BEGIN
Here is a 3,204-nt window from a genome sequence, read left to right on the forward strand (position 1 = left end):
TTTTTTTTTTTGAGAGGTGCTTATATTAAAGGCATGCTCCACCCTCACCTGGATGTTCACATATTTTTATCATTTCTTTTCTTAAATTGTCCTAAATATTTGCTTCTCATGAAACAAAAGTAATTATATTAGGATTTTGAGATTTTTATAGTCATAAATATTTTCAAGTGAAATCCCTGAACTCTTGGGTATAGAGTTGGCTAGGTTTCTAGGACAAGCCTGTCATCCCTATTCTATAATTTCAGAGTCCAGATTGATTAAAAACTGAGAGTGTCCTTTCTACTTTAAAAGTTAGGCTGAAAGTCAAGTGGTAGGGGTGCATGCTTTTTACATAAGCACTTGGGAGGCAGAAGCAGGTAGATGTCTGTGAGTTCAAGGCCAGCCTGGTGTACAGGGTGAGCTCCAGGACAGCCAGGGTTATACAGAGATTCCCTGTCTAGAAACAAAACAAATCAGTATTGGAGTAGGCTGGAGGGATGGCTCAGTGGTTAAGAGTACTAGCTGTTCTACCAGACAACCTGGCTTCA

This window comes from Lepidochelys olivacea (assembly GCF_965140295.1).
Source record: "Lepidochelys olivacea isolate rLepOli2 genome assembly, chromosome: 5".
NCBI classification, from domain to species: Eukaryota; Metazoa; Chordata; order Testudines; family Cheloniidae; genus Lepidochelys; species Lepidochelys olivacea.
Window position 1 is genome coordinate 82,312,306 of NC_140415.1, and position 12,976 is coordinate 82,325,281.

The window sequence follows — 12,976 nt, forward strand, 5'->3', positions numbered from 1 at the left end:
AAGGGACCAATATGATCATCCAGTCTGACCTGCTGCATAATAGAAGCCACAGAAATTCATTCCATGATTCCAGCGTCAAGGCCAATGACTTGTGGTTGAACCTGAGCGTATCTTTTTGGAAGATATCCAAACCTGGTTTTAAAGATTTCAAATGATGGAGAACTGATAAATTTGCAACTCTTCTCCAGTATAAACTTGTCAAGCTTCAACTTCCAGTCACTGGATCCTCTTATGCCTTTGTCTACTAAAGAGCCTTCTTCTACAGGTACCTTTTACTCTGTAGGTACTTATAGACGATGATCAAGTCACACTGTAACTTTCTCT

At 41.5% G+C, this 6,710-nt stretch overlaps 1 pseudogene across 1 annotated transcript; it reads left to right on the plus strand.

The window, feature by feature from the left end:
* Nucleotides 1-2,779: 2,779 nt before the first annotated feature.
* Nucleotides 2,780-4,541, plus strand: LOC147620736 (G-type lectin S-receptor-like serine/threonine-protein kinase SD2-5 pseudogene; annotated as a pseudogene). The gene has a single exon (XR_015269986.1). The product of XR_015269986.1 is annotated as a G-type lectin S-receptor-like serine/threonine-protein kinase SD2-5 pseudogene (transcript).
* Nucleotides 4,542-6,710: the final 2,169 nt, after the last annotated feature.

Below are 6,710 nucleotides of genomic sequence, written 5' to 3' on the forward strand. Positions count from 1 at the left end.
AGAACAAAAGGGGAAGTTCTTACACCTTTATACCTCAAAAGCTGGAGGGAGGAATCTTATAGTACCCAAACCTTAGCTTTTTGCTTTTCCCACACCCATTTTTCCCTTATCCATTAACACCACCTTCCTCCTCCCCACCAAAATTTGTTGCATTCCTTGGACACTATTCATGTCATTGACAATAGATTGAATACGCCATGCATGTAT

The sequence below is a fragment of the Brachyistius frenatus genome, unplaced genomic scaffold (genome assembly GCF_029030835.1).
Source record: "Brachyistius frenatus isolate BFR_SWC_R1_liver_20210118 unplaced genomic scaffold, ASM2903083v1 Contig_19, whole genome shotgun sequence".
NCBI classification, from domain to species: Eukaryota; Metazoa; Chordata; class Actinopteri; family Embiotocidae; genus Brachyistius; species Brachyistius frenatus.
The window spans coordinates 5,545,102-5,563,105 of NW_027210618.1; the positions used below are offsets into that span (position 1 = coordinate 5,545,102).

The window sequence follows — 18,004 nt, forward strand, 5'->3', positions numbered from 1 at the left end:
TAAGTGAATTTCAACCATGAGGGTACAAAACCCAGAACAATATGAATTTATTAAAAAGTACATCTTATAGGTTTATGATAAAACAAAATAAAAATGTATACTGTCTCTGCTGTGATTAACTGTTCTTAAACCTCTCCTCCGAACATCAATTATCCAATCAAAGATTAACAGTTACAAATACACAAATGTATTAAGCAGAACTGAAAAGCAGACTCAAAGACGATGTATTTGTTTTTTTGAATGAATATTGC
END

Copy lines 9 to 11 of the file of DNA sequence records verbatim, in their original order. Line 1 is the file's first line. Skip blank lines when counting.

At 41.5% G+C, this 6,710-nt stretch overlaps 1 pseudogene across 1 annotated transcript; it reads left to right on the plus strand.

The window, feature by feature from the left end:
* Nucleotides 1-2,779: 2,779 nt before the first annotated feature.